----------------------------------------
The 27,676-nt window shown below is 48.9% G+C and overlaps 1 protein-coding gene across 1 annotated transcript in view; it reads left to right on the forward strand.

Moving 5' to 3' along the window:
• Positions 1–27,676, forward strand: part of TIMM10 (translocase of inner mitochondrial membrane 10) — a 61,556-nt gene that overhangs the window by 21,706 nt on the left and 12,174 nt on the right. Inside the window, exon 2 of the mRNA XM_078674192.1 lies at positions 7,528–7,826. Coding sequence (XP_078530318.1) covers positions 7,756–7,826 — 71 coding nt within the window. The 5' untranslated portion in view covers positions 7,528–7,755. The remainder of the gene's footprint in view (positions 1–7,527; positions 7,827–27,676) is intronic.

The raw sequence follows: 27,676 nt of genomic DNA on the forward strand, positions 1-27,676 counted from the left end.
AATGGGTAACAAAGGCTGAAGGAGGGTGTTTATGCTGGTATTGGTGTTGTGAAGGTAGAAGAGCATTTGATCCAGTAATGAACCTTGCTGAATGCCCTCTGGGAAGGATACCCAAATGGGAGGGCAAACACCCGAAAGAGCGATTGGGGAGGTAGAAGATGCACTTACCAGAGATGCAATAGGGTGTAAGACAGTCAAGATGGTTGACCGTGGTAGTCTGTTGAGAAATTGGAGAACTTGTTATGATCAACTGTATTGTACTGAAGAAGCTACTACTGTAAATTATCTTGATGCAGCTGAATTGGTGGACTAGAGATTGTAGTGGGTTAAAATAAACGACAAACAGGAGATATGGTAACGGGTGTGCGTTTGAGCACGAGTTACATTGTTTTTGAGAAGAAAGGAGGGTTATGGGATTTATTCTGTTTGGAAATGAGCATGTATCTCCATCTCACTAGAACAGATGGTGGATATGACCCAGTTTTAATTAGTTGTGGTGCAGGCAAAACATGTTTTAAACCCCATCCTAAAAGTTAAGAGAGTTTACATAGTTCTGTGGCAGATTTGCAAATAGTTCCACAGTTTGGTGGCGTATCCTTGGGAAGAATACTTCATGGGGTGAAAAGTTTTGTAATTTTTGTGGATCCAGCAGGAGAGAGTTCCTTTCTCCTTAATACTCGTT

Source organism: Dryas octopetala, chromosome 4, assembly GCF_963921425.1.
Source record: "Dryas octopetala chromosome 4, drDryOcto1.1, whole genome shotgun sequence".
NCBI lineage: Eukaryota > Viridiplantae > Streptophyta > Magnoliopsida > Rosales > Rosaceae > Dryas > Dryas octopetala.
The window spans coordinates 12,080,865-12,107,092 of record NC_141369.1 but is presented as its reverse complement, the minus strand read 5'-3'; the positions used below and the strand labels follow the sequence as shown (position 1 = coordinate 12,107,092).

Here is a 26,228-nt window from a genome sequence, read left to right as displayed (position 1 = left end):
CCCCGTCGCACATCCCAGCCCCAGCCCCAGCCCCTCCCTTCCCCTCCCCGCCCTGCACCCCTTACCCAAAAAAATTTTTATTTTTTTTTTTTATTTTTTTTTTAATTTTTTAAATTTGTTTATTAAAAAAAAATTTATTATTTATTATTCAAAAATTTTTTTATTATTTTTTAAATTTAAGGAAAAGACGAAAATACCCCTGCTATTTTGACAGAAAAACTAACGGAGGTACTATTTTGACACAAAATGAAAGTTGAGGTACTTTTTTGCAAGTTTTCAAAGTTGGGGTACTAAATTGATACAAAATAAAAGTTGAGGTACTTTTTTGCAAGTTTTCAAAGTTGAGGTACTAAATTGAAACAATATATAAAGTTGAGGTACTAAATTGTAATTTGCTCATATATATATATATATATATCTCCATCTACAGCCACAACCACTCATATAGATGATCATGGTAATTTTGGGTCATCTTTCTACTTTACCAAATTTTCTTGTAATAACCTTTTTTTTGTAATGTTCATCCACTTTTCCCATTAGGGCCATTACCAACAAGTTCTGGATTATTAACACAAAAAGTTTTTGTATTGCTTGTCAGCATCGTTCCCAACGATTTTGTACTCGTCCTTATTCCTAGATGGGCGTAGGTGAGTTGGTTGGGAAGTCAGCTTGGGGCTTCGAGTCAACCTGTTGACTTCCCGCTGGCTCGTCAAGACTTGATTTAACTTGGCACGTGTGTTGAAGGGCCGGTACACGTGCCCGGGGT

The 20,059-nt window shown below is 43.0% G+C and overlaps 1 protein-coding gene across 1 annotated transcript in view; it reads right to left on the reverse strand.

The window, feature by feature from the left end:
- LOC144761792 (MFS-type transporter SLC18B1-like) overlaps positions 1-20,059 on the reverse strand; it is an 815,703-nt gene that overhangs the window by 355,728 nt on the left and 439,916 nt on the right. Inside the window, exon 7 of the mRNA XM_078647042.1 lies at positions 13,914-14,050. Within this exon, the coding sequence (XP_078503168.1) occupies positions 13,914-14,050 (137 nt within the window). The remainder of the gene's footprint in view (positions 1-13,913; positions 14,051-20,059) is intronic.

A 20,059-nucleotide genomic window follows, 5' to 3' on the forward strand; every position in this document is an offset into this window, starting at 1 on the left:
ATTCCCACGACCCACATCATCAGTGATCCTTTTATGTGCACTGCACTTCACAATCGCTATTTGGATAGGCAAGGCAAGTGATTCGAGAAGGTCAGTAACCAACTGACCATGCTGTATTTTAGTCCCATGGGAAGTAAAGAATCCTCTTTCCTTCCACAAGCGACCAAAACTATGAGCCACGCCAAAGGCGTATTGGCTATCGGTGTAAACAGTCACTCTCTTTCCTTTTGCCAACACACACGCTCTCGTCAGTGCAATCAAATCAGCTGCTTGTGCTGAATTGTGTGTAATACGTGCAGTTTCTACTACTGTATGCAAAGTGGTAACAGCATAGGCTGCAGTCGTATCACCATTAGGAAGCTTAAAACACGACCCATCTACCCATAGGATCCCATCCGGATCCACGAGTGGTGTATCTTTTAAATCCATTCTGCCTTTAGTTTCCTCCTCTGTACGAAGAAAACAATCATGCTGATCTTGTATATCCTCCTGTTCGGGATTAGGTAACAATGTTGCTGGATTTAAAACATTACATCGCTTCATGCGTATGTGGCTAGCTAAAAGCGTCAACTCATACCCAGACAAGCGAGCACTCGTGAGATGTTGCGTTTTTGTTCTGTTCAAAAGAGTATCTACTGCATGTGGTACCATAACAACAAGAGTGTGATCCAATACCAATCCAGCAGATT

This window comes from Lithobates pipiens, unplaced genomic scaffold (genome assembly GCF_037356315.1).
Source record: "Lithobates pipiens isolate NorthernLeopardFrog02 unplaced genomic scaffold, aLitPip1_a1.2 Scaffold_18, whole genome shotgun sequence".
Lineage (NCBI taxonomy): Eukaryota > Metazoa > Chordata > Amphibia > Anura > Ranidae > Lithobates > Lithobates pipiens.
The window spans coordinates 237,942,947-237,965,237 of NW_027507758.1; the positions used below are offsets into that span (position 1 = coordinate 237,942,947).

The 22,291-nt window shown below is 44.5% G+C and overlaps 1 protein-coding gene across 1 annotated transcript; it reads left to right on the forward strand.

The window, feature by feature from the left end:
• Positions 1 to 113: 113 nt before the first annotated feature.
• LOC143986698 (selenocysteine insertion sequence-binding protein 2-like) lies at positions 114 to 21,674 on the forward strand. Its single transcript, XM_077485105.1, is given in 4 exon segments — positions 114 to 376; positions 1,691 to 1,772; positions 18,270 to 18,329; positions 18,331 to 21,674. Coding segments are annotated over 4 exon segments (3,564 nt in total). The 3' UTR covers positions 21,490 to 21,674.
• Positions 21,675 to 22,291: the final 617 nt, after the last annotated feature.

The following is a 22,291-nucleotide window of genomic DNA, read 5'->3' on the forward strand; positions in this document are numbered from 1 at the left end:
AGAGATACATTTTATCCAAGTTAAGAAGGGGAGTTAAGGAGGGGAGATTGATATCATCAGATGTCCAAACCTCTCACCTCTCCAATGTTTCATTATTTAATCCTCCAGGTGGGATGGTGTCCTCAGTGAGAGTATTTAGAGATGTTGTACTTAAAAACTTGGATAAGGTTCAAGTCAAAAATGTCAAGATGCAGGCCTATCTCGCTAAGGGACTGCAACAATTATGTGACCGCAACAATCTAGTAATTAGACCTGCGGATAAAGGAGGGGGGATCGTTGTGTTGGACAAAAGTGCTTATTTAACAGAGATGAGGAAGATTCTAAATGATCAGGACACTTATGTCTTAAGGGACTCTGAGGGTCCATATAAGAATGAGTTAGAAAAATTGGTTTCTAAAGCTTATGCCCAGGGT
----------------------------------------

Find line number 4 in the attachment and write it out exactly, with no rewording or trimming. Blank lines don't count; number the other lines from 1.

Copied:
The raw sequence follows: 27,676 nt of genomic DNA on the forward strand, positions 1-27,676 counted from the left end.